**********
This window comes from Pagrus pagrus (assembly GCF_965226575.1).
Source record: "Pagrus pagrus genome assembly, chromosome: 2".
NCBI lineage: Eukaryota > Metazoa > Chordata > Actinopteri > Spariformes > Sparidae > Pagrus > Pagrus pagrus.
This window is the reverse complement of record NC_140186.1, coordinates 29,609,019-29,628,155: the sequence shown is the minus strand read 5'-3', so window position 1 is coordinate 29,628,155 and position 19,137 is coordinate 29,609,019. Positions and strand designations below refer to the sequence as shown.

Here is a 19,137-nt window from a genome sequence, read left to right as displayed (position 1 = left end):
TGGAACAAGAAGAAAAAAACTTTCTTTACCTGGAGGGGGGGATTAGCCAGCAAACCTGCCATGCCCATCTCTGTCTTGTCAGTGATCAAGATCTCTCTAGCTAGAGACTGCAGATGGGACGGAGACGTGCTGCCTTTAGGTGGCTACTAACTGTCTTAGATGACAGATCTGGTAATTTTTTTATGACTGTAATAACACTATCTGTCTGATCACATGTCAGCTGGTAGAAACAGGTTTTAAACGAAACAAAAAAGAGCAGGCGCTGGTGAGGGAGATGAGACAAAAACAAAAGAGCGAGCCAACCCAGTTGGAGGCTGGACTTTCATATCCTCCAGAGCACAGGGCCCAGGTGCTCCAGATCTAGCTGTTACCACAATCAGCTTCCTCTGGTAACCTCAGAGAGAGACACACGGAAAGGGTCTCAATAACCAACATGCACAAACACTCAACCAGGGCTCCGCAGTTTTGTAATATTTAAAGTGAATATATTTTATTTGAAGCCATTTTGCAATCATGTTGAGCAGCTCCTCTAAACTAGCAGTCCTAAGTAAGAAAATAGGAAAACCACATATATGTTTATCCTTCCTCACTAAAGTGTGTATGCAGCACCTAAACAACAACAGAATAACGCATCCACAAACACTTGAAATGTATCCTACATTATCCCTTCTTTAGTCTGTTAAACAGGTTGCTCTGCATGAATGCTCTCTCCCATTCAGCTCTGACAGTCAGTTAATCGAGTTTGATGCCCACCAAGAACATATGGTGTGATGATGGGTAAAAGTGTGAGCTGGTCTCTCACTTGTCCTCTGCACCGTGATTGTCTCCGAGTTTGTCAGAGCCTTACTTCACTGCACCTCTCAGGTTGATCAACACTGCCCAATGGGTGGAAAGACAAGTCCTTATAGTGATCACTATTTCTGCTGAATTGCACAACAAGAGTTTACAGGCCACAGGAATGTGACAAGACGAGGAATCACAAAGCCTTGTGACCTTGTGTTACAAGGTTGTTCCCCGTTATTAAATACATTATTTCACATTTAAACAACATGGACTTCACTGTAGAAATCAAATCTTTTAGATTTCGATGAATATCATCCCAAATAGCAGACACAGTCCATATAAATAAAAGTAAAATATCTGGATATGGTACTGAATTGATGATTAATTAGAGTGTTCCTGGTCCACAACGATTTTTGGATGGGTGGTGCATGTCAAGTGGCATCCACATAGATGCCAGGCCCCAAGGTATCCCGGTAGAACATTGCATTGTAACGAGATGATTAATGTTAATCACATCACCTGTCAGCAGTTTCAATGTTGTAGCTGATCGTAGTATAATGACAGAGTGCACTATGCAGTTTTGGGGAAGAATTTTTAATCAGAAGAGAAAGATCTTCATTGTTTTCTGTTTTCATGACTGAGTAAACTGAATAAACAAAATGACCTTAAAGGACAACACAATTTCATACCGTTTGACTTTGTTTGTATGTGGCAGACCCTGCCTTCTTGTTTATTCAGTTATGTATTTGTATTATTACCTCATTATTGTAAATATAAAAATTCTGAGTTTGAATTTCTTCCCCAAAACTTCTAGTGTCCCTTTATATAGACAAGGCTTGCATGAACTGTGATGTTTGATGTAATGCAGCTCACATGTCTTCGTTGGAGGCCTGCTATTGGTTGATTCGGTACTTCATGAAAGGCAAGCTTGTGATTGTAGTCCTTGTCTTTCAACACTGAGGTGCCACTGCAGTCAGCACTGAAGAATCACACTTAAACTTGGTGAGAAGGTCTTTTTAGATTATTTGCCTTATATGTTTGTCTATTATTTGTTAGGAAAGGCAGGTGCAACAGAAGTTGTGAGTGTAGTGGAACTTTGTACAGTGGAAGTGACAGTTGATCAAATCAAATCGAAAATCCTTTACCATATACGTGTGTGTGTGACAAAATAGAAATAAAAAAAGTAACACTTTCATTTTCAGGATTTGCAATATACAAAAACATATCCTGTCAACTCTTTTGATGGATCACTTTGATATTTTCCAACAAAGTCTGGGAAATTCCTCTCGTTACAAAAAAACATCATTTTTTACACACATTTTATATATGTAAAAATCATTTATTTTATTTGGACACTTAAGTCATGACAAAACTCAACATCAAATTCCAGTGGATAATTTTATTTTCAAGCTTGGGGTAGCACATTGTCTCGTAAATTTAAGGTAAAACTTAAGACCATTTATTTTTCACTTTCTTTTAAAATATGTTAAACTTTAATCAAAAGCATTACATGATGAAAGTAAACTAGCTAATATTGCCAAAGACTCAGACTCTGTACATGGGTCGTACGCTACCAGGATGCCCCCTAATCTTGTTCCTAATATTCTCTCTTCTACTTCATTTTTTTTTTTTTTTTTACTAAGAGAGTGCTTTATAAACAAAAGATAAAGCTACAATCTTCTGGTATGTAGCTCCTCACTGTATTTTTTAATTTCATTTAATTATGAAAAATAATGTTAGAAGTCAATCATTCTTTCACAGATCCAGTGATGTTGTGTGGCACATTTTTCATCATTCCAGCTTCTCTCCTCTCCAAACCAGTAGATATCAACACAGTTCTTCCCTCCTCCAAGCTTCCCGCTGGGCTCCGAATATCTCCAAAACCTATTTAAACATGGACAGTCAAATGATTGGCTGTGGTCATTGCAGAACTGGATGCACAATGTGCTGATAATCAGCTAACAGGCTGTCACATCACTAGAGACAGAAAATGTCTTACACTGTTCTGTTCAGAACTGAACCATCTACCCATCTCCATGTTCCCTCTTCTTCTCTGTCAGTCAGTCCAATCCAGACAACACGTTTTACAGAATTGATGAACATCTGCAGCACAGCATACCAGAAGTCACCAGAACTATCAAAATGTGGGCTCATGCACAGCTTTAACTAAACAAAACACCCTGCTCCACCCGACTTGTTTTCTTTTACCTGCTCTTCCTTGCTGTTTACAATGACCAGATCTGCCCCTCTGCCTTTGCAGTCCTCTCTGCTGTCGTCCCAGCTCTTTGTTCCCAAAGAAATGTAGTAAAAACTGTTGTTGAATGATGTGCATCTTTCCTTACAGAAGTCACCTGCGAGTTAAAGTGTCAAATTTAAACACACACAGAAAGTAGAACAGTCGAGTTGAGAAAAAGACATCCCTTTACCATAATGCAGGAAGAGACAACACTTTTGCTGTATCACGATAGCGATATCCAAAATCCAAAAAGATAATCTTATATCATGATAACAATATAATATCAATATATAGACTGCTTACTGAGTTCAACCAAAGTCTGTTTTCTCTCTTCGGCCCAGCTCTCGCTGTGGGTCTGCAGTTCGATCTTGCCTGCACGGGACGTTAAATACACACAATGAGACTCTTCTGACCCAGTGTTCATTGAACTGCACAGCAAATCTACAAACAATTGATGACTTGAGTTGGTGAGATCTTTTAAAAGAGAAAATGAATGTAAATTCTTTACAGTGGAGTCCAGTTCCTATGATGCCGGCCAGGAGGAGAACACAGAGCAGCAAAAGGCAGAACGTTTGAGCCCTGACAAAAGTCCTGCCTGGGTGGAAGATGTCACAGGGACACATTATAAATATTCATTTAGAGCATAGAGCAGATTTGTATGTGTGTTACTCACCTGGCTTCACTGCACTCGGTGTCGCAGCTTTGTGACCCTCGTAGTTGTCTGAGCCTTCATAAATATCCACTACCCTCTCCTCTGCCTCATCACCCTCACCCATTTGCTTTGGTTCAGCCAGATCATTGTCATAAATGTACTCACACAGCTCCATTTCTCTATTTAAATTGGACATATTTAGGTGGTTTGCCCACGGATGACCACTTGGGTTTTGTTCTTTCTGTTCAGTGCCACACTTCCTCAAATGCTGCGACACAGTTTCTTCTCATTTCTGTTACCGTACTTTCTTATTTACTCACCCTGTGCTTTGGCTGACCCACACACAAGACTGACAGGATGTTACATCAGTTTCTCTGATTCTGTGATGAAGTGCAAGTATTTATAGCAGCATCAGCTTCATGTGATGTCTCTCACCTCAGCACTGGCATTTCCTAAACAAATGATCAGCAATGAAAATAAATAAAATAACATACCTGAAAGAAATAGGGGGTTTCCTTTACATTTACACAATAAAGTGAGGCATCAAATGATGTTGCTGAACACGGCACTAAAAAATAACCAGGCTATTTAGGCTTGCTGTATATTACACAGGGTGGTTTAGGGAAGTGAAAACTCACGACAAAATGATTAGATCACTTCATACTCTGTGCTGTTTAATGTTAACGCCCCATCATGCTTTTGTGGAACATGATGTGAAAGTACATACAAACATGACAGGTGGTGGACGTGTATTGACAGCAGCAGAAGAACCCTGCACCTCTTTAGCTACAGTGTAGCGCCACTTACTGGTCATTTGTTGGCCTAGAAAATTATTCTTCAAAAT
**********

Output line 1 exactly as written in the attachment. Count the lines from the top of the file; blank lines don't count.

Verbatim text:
This window comes from Pagrus pagrus (assembly GCF_965226575.1).